Why Every Screenwriter Should Have One Low Budget Screenplay Written (Part 4)
Updated: Apr 25
Article 4 of our 10-part Screenwriting Staffing Industry Series will focus on the importance of having a low-budget screenplay in your arsenal. To stay current, join our mailing list.
Want to break into Hollywood?
Then you better have at least one low-budget spec script written. If not six!
Before diving in, I'd like to emphasize the importance of every writer having a single, high-budget screenplay in their collection. This script should not be constrained by budget, location, or cast size considerations. It's the kind of story that can launch a career, potentially earning six or even seven figures. Take Diablo Cody, for example, a first-time screenwriter who sold her spec for JUNO at an astonishing price. It's entirely possible!
The first screenplay I authored, titled COLOR BLIND, necessitated an extensive budget. Set in Chicago between 2004-2005, the story unfolds during the White Sox's World Series victory. Producer Christian Peschken (Dillinger and Capone, The Spy Within) immediately optioned the script and secured a first-look deal with Warner Bros. However, after an 18-month option period, the project remained unproduced. Despite this, the script has proven valuable as a writing sample, and has placed in several contests
So, if you haven’t already, write your best story. The sky is your limit, don’t hold back.
Then, put it away.
Before we begin, let’s describe what constitutes as low-budget. American Film Market and Stephen Follows submit to these numbers when defining what constitutes as micro/low-budget:
Micro-Budget in US: UNDER $400K
Low Budget in US: UNDER $2MM
Micro-Budget in UK: UNDER $150K
Low-Budget in UK: UNDER $350K
These numbers are even lower in places like Asia and South America.
After running Screenwriting Staffing, a site that fields screenplay requests on a daily basis, I would side with UK’s numbers as a more accurate figure. It's uncommon for an independent producer to contact me in search of a low-budget script with a budget of $2MM. If they have a budget of $2MM, they would likely refer to their search as seeking a script for a "moderate budget".
Throughout this series, I will be utilizing the figures from the UK as I and many of my colleagues consider them to be the most precise.
OKAY -- so, every screenwriter needs a low-budget script. But not just any low-budget script, I’m talking about a heavily contained screenplay with little to no special effects.
For starters, the script needs to be set in one location (two at the very max). I have participated in various screenwriting panels and workshops where I discussed this very exact topic.
The overwhelming response: it can’t be done. This is argued even by those with whom I am on a panel.
I then introduce a few 1 LOCATION gems they may be familiar with:
ROPE -- directed by Alfred Hitchcock
12 ANGRY MEN -- nominated for 3 Oscars
DEVIL -- written by M. Night Shyamalan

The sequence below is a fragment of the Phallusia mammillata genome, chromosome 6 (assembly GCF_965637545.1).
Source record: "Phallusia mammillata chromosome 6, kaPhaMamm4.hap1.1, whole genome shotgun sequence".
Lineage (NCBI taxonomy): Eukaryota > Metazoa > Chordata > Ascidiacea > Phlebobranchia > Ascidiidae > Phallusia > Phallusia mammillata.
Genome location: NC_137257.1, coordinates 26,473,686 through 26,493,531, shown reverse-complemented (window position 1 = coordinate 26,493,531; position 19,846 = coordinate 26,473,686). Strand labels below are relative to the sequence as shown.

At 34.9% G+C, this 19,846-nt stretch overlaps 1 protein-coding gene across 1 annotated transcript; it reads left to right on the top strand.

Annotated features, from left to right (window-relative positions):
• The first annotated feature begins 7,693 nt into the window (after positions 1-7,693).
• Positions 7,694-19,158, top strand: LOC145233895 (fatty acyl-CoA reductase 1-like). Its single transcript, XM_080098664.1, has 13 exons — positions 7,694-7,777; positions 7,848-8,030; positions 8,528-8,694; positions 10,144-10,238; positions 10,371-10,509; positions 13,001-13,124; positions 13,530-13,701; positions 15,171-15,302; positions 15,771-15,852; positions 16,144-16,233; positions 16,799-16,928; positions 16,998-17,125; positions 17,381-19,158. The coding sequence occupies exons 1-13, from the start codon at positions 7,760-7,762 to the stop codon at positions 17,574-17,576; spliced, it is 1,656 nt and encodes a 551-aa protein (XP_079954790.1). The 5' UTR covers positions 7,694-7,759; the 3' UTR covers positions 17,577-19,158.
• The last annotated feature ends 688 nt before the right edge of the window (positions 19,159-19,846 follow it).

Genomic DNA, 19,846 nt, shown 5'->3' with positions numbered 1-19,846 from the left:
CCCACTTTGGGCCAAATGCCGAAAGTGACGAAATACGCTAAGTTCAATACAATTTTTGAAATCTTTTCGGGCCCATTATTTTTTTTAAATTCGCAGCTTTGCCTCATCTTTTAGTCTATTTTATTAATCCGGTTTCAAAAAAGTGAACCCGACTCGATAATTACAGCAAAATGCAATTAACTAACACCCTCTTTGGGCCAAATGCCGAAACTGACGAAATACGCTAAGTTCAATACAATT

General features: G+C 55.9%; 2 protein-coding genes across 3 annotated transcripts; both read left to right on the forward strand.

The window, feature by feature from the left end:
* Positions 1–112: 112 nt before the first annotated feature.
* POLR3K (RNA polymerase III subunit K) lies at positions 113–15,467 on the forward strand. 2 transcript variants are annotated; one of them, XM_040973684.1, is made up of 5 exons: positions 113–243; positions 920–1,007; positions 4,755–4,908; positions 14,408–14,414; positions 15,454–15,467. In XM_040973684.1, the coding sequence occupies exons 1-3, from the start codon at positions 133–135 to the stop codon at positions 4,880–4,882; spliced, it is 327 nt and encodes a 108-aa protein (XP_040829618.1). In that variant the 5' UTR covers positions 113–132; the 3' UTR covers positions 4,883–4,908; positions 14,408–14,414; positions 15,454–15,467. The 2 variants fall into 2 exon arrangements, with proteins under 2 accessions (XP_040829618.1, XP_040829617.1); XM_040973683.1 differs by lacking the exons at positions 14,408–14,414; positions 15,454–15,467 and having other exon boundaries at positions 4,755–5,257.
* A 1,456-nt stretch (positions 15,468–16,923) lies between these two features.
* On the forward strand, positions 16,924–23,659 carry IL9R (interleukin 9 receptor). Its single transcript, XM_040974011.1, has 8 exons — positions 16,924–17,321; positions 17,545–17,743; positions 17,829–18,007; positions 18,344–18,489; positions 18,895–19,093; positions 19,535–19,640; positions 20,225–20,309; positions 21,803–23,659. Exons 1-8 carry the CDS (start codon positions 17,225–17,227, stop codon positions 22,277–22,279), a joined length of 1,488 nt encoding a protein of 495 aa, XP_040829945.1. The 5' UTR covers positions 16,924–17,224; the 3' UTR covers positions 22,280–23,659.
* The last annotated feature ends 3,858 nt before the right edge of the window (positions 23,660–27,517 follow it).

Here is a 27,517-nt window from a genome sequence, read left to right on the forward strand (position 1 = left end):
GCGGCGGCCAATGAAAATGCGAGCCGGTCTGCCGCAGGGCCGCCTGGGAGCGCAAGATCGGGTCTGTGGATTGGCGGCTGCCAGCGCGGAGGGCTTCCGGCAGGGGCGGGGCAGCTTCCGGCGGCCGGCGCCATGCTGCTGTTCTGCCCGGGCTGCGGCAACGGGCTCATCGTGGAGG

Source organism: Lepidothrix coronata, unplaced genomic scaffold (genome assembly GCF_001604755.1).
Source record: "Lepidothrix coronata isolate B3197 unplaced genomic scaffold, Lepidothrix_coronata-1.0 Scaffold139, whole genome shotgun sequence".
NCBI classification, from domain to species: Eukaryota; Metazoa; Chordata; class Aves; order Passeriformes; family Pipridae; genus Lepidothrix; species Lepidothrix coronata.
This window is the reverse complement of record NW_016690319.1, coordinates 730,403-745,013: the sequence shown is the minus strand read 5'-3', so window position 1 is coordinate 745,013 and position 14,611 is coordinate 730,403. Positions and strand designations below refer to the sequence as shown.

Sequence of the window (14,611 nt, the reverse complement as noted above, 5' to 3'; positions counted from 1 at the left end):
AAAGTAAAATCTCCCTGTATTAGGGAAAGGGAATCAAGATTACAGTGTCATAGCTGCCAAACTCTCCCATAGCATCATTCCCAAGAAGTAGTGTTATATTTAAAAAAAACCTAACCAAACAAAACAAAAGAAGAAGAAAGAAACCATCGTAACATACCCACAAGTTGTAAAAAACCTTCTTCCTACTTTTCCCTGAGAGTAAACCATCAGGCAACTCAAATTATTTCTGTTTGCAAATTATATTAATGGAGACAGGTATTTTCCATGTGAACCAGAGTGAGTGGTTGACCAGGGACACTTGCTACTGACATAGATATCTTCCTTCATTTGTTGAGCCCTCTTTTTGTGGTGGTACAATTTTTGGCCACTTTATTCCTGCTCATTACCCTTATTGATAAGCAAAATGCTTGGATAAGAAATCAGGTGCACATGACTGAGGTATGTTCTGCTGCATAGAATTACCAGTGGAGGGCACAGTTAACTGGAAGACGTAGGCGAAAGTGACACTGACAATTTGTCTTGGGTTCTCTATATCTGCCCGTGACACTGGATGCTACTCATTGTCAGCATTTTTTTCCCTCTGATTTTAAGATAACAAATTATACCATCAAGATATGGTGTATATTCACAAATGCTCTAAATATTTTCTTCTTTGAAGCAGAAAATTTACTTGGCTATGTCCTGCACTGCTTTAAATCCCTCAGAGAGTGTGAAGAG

BURIED -- stars Ryan Reynolds
PANIC ROOM -- directed by David Fincher
REAR WINDOW -- nominated for 4 Oscars
MISERY -- won an Oscar
SAW -- directed by James Wan
HUSH -- directed by Mike Flanagan
BREAKFAST CLUB -- directed by John Hughes
WOMAN IN THE DUNES -- nominated for 2 Oscars
PARANORMAL ACTIVITY -- the most profitable film ever made, based on ROI.
(NOTE: a couple had “2” locations)
Not only are these 12 films a small sample, as there are possibly thousands more, but they are not ordinary films made by inexperienced filmmakers. Rather, they are crafted by some of the most skilled artists in the history of cinema, which has been recognized by the Oscars as well.
This concept is not new. Take the movie ROPE. It was released in 1948. That’s over 70 years ago!
There is this myth that one location scripts only work in the horror genre. According to IMDb, only 4 of the 12 films I listed are classified as HORROR.
Breakfast Club is arguably one of the best coming-of-age comedies in the history of cinema.
Once I mention these movies on the panel, I usually follow up with the notion that a low-budget, single-location script should feature a minimal cast of 10 or fewer actors, ideally 5.
That’s when everyone in the audience starts squirming in their seats.
I then list a few highly-successful films that had an incredibly low cast size (one as low as two):
MY DINNER WITH ANDRE -- directed by Louis Malle (4 characters)
GRAVITY -- won 7 Oscars (7 characters)
WHO’S AFRAID OF VIRGINIA WOOLF -- won 3 Oscars (4 characters)
LOCKE -- stars Tom Hardy (12 characters)
10 CLOVERFIELD LANE -- stars Bradley Cooper (7 characters)
THE QUIET EARTH -- based off of Craig Harrison’s novel (6 characters)
GERRY -- stars Matt Damon (2 characters)
THE BLAIR WITCH PROJECT -- won at Cannes Film Festival (10 characters)
SLEUTH (1972) -- nominated for 4 Oscars (6 characters)
GLENGARRY, GLEN ROSS -- nominated for an Oscar (13 characters)
That's ten. There are PLENTY more.
These movies are not made by high schoolers shooting in their grandmother's basement. On the contrary, they feature A-list celebrities such as Al Pacino, George Clooney, and Sandra Bullock.
Still, people think that only limited cast films work in the horror genre.
According to IMDb, only 1 of the 10 scripts is a horror.
I want to share something that may surprise you. There are actually successful filmmakers out there who prefer to make micro-budget films, particularly in the drama genre. It may seem counterintuitive, but for some, there's a certain appeal to working with limited resources and having to get creative with how they tell their story. It's a challenge, sure, but it's also incredibly rewarding.
in 2020, I had the pleasure of speaking with Andrea Martinez Crowther about her upcoming film, TARE, which stars Tenoch Huerta from Narco's Mexico (one of my personal favorites). Andrea is a highly-regarded filmmaker, best known for directing Insignificant Things, which was produced by two-time Oscar winner Guillermo del Toro.
During our conversation, I asked Andrea about some the challenges she will face filming TARE amidst COVID restrictions and working with such a tiny budget. Here's what she had to say: